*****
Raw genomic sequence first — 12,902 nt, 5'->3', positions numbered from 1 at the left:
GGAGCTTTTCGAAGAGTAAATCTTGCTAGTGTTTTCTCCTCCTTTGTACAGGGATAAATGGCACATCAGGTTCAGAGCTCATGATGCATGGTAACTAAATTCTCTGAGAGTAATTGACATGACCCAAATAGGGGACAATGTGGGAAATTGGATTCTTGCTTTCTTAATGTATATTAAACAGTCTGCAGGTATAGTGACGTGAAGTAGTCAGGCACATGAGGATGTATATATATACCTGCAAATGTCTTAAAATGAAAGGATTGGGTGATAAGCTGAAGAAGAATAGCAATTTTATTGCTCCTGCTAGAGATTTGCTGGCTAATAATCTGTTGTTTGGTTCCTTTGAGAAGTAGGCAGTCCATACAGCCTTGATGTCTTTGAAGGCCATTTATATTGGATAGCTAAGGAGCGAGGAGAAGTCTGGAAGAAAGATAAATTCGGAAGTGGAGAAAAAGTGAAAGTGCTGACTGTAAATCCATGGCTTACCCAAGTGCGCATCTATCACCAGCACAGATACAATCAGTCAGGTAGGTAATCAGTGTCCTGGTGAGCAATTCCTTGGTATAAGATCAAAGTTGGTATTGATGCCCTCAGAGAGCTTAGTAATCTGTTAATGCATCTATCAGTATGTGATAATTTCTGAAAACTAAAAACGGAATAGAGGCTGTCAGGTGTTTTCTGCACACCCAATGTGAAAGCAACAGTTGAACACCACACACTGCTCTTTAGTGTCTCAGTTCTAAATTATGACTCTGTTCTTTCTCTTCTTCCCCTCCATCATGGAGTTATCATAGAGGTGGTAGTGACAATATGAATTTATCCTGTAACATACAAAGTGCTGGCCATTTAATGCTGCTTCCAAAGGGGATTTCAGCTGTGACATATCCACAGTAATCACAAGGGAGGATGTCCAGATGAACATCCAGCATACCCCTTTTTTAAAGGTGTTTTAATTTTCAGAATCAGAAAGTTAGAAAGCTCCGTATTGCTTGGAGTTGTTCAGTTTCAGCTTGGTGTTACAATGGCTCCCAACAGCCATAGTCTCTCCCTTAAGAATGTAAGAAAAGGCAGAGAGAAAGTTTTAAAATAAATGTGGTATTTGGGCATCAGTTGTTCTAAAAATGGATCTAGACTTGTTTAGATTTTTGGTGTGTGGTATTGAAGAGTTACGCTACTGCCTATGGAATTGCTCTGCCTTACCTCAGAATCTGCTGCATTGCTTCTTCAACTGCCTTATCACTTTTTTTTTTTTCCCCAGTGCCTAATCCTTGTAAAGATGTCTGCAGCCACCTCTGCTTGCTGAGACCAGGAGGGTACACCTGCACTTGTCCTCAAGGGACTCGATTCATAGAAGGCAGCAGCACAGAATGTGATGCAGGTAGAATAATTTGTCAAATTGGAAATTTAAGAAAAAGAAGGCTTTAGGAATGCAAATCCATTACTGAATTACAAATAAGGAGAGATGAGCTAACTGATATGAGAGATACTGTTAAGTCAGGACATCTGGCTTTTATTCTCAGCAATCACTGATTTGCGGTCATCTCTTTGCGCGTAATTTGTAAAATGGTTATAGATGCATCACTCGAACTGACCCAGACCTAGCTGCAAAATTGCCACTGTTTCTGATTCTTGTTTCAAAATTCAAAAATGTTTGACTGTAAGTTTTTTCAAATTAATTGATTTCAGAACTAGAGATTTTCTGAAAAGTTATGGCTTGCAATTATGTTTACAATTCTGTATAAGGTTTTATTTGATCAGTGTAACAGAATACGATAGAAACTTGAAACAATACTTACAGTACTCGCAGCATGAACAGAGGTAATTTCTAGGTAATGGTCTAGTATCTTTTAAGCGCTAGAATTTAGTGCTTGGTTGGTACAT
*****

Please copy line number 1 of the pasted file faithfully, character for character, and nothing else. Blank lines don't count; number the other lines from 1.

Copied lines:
Raw genomic sequence first — 12,902 nt, 5'->3', positions numbered from 1 at the left: